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    But it's not like having four fully dead cards just shuffled in, since only the fifth to eighth copies drawn are dead. Basically, the four live ones are always stacked on top of the dead ones, and if the game ends either way before seeing them, the dead ones don't matter.
    – ilkkachu
    Commented Apr 22, 2020 at 13:19
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    I didn't say it was. But the cards are dead if you get to them, and that is a downside.
    – murgatroid99
    Commented Apr 22, 2020 at 14:40
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    @ilkkachu In a tournament it's a non-issue because you need to register your deck. In a friendly game, it would be a silly way to cheat since every card that allows your opponent to search your deck would force you to concede, as does (sometimes) hand destruction. In short, it's really not a big practical problem.
    – xLeitix
    Commented Apr 22, 2020 at 18:08
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    I think the assumption here is that a player would register their deck falsely to cheat in this way.
    – murgatroid99
    Commented Apr 22, 2020 at 18:09
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    Forget extra cards. People accidentally having their sideboard cards in their main decks were caught. You were not the first person to try this, and unfortunately not the last.
    – Nelson
    Commented Apr 23, 2020 at 4:36

The assumption is people are playing with legal decks - this is enforced at higher rules level events by random deck checks (where players are randomly selected and their decks compared to the decklist they submitted) and being able to call a judge when you find that your opponent's deck is not legal for whatever reason (including a 5th copy of a card)

Games in general are played in good faith - the general idea is to assume everyone is playing by the rules. This is done partly because of how intrusive and difficult actually constantly verifying everyone is following the rules would be. A deck check at the start of the event wouldn't stop someone from adding cards in during sideboarding from somewhere other than the sideboard, so to truly ensure this a deck check of every player would need to be made before every single game, not just match, starts - which would make events that already often spread across multiple days take twice, perhaps three times as long.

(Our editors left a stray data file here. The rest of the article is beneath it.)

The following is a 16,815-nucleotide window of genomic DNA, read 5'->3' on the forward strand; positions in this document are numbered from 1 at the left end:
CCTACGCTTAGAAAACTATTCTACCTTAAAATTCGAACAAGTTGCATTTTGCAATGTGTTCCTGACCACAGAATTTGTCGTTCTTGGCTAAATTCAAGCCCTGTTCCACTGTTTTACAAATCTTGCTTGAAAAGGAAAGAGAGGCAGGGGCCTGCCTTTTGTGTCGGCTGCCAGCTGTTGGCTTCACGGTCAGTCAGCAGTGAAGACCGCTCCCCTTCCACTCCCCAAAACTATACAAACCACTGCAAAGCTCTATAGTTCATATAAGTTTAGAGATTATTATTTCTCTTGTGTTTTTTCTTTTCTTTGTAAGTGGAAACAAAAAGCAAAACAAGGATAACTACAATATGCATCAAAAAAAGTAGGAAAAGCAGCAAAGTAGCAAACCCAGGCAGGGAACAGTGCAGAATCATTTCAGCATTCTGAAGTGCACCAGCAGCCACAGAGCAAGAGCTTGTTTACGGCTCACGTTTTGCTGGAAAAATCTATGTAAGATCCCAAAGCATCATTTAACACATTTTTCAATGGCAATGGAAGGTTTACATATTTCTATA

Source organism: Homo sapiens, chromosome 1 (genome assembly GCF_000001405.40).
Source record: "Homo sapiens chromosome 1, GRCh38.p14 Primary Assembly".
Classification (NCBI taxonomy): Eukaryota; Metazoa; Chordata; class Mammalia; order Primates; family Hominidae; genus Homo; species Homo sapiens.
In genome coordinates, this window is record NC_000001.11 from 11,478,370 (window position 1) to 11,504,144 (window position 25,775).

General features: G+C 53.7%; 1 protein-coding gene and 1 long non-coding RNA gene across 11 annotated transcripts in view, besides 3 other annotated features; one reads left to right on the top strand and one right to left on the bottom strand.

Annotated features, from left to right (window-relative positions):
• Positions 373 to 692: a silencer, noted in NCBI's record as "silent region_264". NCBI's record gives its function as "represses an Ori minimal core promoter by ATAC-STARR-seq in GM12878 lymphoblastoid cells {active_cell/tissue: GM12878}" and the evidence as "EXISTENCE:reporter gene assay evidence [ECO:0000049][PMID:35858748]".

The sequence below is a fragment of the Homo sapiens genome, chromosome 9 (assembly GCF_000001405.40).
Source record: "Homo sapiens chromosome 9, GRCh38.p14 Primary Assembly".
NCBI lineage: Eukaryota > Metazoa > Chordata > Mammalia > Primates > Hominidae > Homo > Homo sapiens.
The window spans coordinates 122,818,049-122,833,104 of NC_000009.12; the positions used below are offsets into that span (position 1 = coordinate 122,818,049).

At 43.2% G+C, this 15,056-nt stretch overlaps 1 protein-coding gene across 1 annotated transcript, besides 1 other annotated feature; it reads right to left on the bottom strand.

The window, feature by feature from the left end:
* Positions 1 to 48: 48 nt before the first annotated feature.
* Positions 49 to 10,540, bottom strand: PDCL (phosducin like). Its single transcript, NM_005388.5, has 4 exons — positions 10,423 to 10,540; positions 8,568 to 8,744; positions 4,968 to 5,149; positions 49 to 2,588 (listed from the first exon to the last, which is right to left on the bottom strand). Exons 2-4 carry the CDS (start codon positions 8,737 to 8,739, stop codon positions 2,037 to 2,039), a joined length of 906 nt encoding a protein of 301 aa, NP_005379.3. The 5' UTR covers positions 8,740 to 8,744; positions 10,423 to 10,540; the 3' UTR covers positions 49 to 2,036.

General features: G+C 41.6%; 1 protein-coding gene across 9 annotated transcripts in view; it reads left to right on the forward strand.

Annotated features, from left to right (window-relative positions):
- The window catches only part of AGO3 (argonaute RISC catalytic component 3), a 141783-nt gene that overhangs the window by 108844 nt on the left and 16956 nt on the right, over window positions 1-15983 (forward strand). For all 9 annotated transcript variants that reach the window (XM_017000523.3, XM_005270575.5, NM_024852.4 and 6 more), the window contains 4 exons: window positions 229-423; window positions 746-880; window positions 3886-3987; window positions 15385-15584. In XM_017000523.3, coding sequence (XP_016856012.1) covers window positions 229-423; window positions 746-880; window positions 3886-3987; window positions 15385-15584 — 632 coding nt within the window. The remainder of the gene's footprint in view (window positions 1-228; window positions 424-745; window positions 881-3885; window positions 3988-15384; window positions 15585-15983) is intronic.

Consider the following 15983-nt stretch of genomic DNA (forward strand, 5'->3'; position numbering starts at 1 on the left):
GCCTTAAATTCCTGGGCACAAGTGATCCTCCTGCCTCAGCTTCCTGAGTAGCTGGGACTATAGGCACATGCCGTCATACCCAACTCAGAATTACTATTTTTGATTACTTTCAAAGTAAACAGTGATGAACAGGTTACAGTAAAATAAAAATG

You are correct there is an advantage given by having extra copies of cards beyond the allowed limit - consistency - you are more likely to draw a card if you have more copies of it in the deck. If a player is cheating and does have more copies of the card in deck, are never caught in this, they would have the advantage earlier on in getting these cards sooner when they want them, but a disadvantage later if the game drags on, as drawing the extra copies would then be dead, unplayable cards.

For your specific examples - conceding rather than revealing your hand, allowing an opponent to search your deck, or during a mill is extremely suspect - and would be reasonable reasons to suspect an opponent of cheating. And there's no way to claim an innocent mistake in these cases. I've had a 5th copy of a card in a deck before accidentally, and ran a deck with only 59 cards before, again not intentional - but with such obvious avoidance to letting an opponent see cards in your deck would be enough for most judges to upgrade punishment for an illegal deck.